I’ve got a new humor piece up on The Toast! I love this site and I was so excited to make it in.
I’ve got a piece up over at the Barnes & Noble Book Blog today!
My talented writer friend Brianne has been writing some great blog posts lately about the writing life, and it’s inspired me to do some thinking on the subject myself.
It’s been about two years since I started writing and submitting humor on a consistent basis, which has involved a long and exhausting learning curve. And it’s been really fun.
But it wasn’t until I decided to start putting lots of time and energy into writing a full-length novel, which I began doing a few months ago, that I began learning lessons left and right about what being serious about writing actually means; at least in my case—your mileage may vary.
1) Writing takes time, and it takes it away from loved ones and other important and fun activities.
When you work full time, and have a long commute, free time is precious. So using that time to write means saying no to lots of other things; often other things which seem like they might be (or actually would be, depending on how the writing is going) more fun, interesting, meaningful, and fulfilling than sitting in front of a blank word document on your laptop, or struggling through a scene in your book that you’re not sure is even going to make the final cut.
Choosing to spend your free time writing is essentially telling your spouse, family and friends that what you’re doing is as important to you (or, at that moment, more important) than spending time with them, which can make you feel like a jerk sometimes. If you’re lucky, you have a spouse, family and friends who are understanding and supportive (and have their own projects and interests to keep them busy). Also, I try to remember that writing consistently helps me feel happy and balanced, so that I am able to better enjoy the time I do spend with family and friends.
Even so, it’s still hard. Every hour I spend writing is an hour I can’t spend with someone I love (or relaxing, or watching an Arrested Development marathon for the fifth time). That’s no little thing. And it means that when I am writing, I need to make it count. I want it to justify the precedence I am giving it.
2) At least once in the middle of working on a piece of writing, you will have that moment of “Why am I bothering with this? I should just stop.”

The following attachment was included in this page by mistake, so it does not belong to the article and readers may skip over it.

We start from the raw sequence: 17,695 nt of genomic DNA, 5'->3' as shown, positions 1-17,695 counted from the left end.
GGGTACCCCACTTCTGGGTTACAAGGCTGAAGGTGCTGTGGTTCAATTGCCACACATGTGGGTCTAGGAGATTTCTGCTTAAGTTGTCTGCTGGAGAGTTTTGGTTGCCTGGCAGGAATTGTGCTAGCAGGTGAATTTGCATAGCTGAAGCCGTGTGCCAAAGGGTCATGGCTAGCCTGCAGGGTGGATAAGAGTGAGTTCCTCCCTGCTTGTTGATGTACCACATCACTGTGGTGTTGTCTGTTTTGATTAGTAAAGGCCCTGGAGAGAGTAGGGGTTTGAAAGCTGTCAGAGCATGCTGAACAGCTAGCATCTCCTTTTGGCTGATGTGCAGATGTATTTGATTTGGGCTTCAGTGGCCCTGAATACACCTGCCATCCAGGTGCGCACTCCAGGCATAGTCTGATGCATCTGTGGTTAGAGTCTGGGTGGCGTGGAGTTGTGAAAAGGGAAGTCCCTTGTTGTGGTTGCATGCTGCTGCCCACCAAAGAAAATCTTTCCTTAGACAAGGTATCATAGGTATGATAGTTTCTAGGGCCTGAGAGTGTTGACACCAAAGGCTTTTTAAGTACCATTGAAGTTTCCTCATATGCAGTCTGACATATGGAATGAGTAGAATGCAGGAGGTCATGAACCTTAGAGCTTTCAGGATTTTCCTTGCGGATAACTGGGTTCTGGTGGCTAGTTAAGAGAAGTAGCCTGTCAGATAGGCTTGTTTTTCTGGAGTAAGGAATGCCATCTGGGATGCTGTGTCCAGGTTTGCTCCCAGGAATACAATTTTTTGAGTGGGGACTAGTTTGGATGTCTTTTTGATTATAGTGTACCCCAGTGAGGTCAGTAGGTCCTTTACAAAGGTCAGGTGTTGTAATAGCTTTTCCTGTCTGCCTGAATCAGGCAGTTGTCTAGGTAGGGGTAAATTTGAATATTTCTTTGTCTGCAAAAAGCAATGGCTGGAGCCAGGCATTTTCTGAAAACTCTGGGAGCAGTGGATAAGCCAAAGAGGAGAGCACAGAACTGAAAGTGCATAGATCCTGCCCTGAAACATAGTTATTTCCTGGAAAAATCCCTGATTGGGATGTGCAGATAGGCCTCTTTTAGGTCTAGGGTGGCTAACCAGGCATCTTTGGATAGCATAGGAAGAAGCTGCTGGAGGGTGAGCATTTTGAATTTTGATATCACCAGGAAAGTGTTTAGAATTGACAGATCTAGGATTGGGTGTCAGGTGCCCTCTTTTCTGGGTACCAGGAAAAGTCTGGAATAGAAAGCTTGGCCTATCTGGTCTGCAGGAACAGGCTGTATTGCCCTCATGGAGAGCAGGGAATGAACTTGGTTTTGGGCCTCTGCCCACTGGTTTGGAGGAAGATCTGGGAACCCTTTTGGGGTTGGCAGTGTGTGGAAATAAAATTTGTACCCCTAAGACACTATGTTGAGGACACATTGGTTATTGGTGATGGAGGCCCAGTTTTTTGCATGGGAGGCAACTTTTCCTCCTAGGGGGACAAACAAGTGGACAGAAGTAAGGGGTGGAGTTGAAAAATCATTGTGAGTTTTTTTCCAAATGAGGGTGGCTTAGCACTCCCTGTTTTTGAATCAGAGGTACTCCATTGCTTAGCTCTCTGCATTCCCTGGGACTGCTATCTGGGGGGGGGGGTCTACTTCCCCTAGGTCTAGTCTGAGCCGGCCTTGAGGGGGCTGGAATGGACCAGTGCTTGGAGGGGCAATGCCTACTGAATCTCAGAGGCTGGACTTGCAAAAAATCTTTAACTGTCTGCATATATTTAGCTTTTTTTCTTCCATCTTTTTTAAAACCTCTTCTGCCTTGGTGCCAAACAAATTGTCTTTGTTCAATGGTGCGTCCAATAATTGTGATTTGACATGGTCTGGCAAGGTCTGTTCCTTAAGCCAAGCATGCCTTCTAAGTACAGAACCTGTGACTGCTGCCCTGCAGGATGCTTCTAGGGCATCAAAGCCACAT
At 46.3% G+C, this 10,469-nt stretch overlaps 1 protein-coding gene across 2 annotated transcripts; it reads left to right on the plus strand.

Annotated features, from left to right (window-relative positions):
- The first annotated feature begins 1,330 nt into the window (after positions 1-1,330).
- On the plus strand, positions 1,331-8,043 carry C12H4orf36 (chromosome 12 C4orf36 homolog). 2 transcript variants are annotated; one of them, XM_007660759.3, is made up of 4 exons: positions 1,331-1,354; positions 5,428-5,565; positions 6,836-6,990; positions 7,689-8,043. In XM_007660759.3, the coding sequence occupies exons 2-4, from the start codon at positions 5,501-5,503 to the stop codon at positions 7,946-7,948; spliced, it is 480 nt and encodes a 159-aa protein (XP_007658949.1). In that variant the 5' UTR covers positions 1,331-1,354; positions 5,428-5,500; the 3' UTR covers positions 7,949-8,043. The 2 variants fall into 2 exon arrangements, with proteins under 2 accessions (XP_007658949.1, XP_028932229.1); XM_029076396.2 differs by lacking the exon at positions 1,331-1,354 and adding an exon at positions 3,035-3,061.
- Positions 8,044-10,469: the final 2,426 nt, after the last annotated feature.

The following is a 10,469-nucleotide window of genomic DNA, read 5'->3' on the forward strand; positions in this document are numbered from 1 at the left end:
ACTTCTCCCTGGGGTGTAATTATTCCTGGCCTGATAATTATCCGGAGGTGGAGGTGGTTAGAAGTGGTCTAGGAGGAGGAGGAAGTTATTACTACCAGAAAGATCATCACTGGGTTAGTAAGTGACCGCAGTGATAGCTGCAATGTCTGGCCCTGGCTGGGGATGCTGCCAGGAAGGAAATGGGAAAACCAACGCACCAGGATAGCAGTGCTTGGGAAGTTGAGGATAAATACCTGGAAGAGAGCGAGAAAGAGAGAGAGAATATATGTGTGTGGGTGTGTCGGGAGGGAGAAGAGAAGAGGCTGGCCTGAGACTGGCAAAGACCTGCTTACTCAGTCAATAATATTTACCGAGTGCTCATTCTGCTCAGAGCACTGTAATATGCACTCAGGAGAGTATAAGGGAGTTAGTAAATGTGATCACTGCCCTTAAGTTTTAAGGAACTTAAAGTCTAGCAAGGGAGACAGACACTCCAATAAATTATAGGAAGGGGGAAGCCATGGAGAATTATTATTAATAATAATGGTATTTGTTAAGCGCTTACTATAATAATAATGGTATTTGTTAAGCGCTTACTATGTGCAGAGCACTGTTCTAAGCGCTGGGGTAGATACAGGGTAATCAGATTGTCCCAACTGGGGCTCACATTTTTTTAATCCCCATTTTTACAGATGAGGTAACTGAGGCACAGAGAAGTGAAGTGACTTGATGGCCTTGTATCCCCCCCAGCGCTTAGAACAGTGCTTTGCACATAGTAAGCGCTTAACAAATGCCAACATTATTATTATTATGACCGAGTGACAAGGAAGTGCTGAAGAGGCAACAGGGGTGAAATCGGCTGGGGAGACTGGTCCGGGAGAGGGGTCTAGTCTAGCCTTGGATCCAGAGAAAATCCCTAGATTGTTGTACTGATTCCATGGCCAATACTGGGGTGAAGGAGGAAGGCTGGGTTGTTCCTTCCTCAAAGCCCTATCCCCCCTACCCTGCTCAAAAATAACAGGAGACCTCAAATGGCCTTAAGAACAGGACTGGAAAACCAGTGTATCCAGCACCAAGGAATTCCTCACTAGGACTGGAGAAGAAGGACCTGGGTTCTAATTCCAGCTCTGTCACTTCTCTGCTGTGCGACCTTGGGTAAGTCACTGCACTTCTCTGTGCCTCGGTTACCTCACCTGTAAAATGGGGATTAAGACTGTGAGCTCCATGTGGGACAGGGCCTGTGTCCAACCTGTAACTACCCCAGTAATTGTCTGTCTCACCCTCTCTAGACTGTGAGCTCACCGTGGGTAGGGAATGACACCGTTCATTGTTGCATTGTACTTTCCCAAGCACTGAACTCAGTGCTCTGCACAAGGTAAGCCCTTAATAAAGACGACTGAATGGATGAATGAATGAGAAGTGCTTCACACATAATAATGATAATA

Or, you know, multiple moments like that. Sometimes it’s constant. Sometimes it DOES make me quit what I’m doing for the day. Still, in order to fight the urge to give up, when it hits me I try to recall the many times I’ve wanted to stop while I was in the middle of a piece of writing that I ended up finishing, really liking, and maybe even getting published. It’s important to keep in mind that just because you have that feeling, it doesn’t mean that what you are working on isn’t worth finishing. And if you stop, you’ll never know, will you? So, just keep going.
3) You can learn about good storytelling from everywhere.
Now that I’m consumed by the care and feeding of a story of my own, I find myself observing the stories around me with a more critical and interested eye. When I watch a movie or a TV show, I scrutinize the dialogue, examine the plot and analyze character development. When I read a book or a long form piece of journalism, I do the same thing, and also zero in on the elements that work and don’t work in the narrative and descriptive language. Studying the good and bad, the how and why in other creative works teaches me how to improve my own writing, and also helps me enjoy those works on a deeper level.
4) Be grateful that the act of writing is cheap and easy.
In order to practice the thing I love, all I really need is a laptop (or, in a pinch, a pencil and paper). I don’t need expensive art supplies, I don’t need to leave the house to go on acting auditions or attend band practice. I don’t even have to wear pants. Whenever I feel burdened by the weird, obsessive and lonely writing life, I remind myself that I’m lucky that I can do it at home, alone and on a shoestring budget.